The proof

The aim of this Section is to describe in a more formal language the correspondence between classes of braids (describing sets of periodic orbits) and loops in the plane. To this end, we will highlight the different steps of the proof in this section, delaying the details to the appendices. Consider a set of n different points in R2 , (x1 , · · · , xn ), which can be assumed to lie on a closed, smooth curve without self- intersections. These points can be interpreted as a collection of n points belonging to a set of periodic orbits on a 2-d Poincar´e section as discussed in the previous section (n will be related to the braids of n strands). An ordering for the points can be defined by moving along the curve, say counterclockwise, and choosing a starting point arbitrarily. Consider now the pointed sets (M, f0 ) = ({f : S 1 → R2 , f continuous, injective, counterclockwise and bounded }, f0 ) and

(Xn , x0 ) = ({R2n − ∆}, x0 )

where f0 is a distinguished embedding of the circle in R2 . Xn represents all n-tuples of points in R2 , where xi 6= xj for i 6= j, with the selected point x0 = (x1 , · · · , xn ). ∆ is the grand diagonal of R2n i.e. the n-tuples where two or more components coincide. The space M can be equipped with the supremum norm when necessary. We define a projection pn : M → Xn via pn (f ) = (f (θ1 ), · · · , f (θn )) , 1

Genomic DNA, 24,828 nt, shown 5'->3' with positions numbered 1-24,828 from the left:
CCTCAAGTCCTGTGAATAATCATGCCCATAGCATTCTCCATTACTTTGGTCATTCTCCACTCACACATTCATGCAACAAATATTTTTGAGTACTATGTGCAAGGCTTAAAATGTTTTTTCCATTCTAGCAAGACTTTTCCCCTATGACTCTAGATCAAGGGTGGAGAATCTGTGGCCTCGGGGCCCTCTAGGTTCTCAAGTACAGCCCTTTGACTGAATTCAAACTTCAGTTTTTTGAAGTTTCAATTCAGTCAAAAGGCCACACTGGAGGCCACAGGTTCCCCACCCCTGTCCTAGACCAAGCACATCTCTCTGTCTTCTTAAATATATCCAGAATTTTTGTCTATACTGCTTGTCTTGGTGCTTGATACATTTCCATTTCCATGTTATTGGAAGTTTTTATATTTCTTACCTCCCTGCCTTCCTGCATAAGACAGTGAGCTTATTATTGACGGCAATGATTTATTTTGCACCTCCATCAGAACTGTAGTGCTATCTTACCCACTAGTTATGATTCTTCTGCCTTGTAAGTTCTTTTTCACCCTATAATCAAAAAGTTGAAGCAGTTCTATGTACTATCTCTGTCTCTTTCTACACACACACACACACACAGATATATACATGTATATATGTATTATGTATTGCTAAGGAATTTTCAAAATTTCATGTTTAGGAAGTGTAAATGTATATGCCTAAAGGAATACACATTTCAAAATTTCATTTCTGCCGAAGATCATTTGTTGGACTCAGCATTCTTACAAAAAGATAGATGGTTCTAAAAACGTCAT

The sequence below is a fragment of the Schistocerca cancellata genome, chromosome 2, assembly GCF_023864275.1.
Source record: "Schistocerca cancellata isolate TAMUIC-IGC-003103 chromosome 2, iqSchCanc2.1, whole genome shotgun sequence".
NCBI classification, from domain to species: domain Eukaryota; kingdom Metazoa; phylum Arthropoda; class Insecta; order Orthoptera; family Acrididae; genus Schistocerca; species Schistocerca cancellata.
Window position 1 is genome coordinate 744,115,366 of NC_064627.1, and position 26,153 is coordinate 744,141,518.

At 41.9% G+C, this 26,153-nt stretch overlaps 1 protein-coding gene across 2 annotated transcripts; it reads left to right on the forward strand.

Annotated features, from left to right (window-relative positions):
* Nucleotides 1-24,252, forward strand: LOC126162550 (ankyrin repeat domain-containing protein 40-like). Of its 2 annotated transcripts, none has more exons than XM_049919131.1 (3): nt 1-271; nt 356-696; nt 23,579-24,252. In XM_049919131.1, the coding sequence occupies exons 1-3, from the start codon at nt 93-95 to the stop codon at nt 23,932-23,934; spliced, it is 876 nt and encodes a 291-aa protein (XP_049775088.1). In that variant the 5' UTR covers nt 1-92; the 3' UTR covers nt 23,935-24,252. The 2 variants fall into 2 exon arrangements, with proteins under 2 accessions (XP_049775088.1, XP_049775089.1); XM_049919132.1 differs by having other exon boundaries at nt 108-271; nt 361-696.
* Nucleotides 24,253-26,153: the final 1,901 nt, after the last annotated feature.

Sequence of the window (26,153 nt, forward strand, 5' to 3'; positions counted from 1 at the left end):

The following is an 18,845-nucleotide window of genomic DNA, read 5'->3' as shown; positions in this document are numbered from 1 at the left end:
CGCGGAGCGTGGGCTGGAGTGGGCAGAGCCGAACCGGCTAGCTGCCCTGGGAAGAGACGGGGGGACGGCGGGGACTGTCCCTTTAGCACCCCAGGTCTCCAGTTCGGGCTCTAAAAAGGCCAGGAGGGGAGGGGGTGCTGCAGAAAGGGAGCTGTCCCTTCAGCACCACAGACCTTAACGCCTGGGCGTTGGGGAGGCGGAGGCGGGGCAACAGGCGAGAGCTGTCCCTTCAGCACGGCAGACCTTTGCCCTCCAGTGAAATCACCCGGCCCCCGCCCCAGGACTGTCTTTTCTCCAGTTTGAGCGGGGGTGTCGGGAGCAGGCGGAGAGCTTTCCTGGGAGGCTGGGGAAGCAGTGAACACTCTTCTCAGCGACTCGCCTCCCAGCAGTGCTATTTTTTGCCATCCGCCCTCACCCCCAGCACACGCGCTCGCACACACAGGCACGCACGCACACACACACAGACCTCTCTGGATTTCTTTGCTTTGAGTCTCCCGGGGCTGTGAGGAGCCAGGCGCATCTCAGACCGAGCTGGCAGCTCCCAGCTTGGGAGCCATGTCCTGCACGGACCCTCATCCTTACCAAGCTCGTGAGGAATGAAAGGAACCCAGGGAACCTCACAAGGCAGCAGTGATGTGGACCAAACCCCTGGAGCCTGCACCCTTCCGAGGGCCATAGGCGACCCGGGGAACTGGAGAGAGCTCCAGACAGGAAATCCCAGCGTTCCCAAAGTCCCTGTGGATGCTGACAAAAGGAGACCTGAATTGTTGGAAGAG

where θi ∈ S , θi < θi+1 . The choice of the set {θi } has to be made once for all times at the beginning of the procedure, so that each f has a unique projection p(f ). The point (x1 , · · · , xn ) with f (θi ) = xi , i = 1, · · · n belongs to Xn since f is simple and θi 6= θj for i 6= j. Finally, the triple (M, Xn , pn ) defines a fibration with fibre Yn (x) = {f ∈ M : f (θi ) = xi ,

i = 1, · · · , n}.


We note that different choices of θi , will lead to equivalent (for our purposes) fibrations. The fibre at a point x consists of all functions in M passing through the points xi in the proper order. π0 (Yn (x)) will denote the equivalence classes of these functions with respect to homotopies. The homotopy equivalence classes can be described intuitively as the classes of continuous, non intersecting, closed curves in R2 passing through the selected points xi of R2 that can be continuously deformed 5

into each other without crossing these selected points. In appendix A we discuss the fact that this triple actually is a fibration. The main result we want to prove, is the following: Theorem 1 π0 (Yn (x)) is isomorphic to the quotient between the braid group π1 (Xn , x0 ) and the subgroup of global torsions. This result follows from the property known as the exact sequence of the fibration[21]. The relevant portion of this sequence is: · · · → π1 (M, f0 ) → π1 (Xn , x0 ) → π0 (Yn (x0 )) → π0 (M, f0 )